Our lives are defined by moments, especially the ones we never see coming.
My compelling moment – the moment that gave me my mission as an educator — was on an October afternoon in 2014. I remember putting on my backpack as I watched my athletes load the bus after cross country practice. My phone kept ringing and ringing, and I struggled to find it in my backpack. I had missed three phone calls from my 18-year-old son Keegan, who was a freshman at Boise State University.
When we connected, Keegan told me he had wrecked his friend’s car. He was fine, but there was enough damage that police were involved. I thought about money and how his insurance rates would go up. Bottom line, I did not respond kindly to my son. We hung up and by the time I walked the short distance to the high school to find my husband, Keegan called back. By the end of our conversation Keegan told me he wanted to die. Life gets a little blurry here, but one thing is so very clear looking back: I am one of the lucky ones.
I am one of the lucky ones because:
- My son wanted and finally asked for help.
- Family members quickly stepped in to help. My brother in Boise brought Keegan to his home. My sister, a mental health counselor, told me to find a counselor on BSU’s campus and call Keegan’s friends to make sure they knew to never let him be alone.
- The counselor knew he needed more help and recommended he go to an inpatient hospital.
- When we brought Keegan home, my dad moved in with us to make sure Keegan had 24-hour supervision.
- We found a psychiatrist immediately, despite warnings that it would be a long wait. The secretary who answered the phone knew us and got him in the next day.
- Keegan had not turned to drugs or alcohol to cope with his depression.
- He was willing to try new meds and deal with all the side effects of the ones that didn’t work.
- He is alive!
My daughter, Keelie, has a plaque in her room that reads: “If God brings you to it, He will bring you through it.” She had her first panic attack a month and a half after Keegan came home, when she was a sophomore in high school. We were in Salmon for Thanksgiving Break when she woke me in the middle of the night. To be honest, I had no idea what was happening.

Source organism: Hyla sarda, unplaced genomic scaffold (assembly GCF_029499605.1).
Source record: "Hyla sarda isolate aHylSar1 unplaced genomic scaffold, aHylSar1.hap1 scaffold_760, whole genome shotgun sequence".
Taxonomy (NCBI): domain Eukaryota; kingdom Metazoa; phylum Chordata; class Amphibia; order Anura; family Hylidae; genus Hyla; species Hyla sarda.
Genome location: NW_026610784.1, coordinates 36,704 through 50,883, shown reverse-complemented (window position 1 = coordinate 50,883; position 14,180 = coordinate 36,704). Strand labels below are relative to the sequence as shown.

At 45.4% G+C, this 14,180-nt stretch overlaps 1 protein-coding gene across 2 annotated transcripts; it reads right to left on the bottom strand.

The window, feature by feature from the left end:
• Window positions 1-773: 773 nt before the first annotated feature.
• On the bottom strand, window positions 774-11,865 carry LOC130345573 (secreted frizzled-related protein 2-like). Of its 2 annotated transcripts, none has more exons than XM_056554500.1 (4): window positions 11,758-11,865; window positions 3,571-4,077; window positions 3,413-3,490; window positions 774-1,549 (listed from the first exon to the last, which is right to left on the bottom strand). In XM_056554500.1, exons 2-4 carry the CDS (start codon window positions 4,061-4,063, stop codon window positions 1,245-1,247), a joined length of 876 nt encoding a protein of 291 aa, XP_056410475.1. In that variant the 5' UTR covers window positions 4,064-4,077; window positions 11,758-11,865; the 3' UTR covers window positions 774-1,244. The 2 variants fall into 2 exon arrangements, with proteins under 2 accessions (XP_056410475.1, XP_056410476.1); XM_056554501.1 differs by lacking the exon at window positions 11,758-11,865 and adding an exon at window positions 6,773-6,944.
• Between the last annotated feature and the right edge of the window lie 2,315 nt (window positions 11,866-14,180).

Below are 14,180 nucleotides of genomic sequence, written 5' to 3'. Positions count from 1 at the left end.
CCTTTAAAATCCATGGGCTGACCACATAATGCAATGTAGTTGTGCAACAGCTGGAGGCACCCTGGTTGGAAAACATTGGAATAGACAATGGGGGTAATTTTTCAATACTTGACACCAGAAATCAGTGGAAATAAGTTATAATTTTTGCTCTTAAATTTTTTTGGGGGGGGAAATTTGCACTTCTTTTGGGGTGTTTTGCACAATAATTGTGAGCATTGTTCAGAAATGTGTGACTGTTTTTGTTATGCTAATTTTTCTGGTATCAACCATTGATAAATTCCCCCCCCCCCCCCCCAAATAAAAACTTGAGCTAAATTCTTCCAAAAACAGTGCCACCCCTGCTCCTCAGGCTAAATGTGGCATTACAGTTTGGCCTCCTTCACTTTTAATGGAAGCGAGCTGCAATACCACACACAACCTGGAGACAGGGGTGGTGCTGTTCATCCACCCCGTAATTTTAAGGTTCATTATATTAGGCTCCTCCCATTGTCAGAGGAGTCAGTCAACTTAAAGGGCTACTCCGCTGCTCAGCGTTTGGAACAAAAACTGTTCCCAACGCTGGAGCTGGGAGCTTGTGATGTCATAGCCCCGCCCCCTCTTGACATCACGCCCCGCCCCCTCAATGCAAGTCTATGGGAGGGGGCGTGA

But once again I am one of the lucky ones:
- My sister understood what had happened and gave me strategies to help her until we could find a counselor.
- When Keelie’s anxiety affected her ability to be in the classroom, the office staff at Timberlake made a safe place for her near them. Teachers sent work to the office and worked with her to keep her grades up.
- Basketball coaches worked with our family to come up with a plan that would keep her playing.
- Keelie has a very strong faith and through that faith she found strength.
My kids were lucky. Keegan graduated from the University of Idaho, got married this summer and is now pursuing his MFA at Western Washington. Keelie played in four state championship basketball games in high school, graduated valedictorian and is now a junior at Montana Tech studying data analytics.
- All Idaho children were as lucky as mine?
- They had access to all the same resources my children had?
- They weren’t afraid to ask a trusted adult for help?
- The adults around them knew what to look for and how to help?
- We could change the stigma associated with mental health?
- We weren’t ashamed to raise our hands in a crowded room when asked if we have ever been affected by a mental health problem?
- Everyone knew it is OK to not be OK?
- We have a real chance right now to do something about it?
We do have that chance, throughout Idaho. The State Department of Education plans to establish training for educators and school staff throughout the state in social-emotional learning and the conditions for learning. Superintendent of Public Instruction Sherri Ybarra is asking the Legislature for $1 million in next year’s budget, and that seems a small price to pay.
As Teacher of the Year, I have made it my mission to combat the stigma around mental health. At first, It was hard for me to share my family’s personal stories in class and with colleagues, but the response was astounding. Kids were relieved to know they weren’t alone. Teachers hungered for the ability to address the growing social and emotional needs of today’s students.
By fighting the stigma around mental health and training educators to improve the conditions of learning, we can have an Idaho in which we don’t need to be lucky in order to keep our children safe.